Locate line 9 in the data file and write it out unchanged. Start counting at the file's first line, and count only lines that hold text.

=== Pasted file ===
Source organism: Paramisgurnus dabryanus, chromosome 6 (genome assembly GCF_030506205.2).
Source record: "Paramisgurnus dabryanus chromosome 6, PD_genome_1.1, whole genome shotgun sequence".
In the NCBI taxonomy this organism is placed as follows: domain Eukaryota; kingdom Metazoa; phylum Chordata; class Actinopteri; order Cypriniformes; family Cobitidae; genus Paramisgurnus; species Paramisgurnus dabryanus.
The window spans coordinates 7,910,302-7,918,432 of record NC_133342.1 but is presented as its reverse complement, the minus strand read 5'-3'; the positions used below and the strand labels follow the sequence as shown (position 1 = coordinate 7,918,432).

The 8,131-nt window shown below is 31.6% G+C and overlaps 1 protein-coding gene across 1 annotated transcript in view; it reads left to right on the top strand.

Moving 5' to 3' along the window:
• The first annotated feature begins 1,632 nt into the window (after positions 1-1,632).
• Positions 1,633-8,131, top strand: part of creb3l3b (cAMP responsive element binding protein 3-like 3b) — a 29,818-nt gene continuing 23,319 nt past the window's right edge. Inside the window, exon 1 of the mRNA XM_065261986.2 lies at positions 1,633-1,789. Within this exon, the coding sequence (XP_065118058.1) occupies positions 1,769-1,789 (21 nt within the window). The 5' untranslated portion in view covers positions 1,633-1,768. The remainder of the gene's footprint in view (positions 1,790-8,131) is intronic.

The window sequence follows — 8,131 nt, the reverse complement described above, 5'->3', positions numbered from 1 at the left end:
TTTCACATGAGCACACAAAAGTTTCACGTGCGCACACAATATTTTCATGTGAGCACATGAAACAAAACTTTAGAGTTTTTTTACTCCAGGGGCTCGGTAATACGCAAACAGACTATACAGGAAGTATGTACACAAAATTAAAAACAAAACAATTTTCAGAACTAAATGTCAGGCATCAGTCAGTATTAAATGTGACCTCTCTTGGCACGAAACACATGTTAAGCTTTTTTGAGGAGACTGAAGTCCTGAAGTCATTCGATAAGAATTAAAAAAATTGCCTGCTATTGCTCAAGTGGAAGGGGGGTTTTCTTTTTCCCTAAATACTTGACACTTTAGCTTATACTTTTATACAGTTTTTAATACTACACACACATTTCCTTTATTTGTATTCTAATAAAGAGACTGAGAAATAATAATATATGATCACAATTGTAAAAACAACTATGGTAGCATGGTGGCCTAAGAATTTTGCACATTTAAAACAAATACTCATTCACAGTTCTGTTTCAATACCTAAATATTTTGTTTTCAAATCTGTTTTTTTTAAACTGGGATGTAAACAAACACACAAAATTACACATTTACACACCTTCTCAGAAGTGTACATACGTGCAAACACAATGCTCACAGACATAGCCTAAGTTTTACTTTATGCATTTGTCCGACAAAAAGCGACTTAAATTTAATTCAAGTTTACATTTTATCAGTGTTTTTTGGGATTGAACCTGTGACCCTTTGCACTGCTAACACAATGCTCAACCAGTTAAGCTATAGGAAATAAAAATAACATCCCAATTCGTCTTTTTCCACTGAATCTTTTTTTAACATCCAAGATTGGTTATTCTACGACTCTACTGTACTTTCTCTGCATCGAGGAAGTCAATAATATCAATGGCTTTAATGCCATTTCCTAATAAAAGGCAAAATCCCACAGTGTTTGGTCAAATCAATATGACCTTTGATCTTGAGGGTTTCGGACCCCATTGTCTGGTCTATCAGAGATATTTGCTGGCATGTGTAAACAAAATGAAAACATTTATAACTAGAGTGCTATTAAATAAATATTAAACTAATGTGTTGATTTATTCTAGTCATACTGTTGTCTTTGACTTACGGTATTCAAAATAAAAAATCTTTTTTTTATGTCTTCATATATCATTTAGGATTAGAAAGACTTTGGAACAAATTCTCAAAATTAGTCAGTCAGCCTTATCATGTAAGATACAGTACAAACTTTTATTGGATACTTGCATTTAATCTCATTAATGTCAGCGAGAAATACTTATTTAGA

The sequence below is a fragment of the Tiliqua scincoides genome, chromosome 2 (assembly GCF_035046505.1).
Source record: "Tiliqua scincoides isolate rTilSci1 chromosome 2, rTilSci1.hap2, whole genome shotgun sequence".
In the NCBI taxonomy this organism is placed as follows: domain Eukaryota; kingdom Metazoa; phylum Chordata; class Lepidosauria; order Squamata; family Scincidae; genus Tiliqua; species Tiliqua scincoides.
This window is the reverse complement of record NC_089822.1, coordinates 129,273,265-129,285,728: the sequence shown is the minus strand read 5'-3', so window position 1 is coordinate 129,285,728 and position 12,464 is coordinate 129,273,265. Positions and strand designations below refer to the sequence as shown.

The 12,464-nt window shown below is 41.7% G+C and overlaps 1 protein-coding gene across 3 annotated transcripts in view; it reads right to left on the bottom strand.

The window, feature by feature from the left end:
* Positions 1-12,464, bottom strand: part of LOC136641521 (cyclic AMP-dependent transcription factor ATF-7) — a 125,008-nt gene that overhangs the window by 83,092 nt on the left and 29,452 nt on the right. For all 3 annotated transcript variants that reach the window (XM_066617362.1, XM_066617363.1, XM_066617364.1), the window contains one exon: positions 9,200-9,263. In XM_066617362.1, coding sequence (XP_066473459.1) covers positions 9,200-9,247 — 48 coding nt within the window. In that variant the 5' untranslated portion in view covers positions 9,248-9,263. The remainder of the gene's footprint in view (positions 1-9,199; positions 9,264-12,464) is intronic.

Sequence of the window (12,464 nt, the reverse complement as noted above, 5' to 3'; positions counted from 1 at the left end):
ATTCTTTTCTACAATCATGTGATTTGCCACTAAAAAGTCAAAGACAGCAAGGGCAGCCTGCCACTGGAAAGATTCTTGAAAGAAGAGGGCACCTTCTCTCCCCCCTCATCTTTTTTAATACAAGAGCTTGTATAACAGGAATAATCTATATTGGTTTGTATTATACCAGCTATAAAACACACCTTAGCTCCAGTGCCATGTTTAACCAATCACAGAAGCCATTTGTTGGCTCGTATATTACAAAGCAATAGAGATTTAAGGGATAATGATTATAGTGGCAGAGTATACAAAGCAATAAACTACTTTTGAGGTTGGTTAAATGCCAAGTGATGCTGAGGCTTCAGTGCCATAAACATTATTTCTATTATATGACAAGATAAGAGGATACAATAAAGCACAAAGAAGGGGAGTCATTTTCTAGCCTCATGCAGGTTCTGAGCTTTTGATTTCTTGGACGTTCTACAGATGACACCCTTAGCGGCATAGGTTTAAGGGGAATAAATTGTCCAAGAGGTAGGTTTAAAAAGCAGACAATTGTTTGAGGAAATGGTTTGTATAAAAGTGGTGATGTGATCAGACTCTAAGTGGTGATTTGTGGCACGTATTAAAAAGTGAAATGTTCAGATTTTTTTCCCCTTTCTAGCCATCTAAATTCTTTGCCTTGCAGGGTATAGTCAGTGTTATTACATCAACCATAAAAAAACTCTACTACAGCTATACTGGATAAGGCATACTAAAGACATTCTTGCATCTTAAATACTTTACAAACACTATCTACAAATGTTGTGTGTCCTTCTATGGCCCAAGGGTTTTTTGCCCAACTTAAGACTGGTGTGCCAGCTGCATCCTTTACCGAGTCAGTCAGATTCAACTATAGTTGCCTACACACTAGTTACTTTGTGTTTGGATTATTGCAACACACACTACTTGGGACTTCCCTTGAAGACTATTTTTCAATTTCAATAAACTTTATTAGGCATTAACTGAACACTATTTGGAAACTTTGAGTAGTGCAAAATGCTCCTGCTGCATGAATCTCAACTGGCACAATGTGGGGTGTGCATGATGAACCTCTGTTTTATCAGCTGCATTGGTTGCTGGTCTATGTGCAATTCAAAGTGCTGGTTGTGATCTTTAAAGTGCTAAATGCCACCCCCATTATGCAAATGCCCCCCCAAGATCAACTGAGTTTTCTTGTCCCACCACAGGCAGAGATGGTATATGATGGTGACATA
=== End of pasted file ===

The window sequence follows — 8,131 nt, the reverse complement described above, 5'->3', positions numbered from 1 at the left end: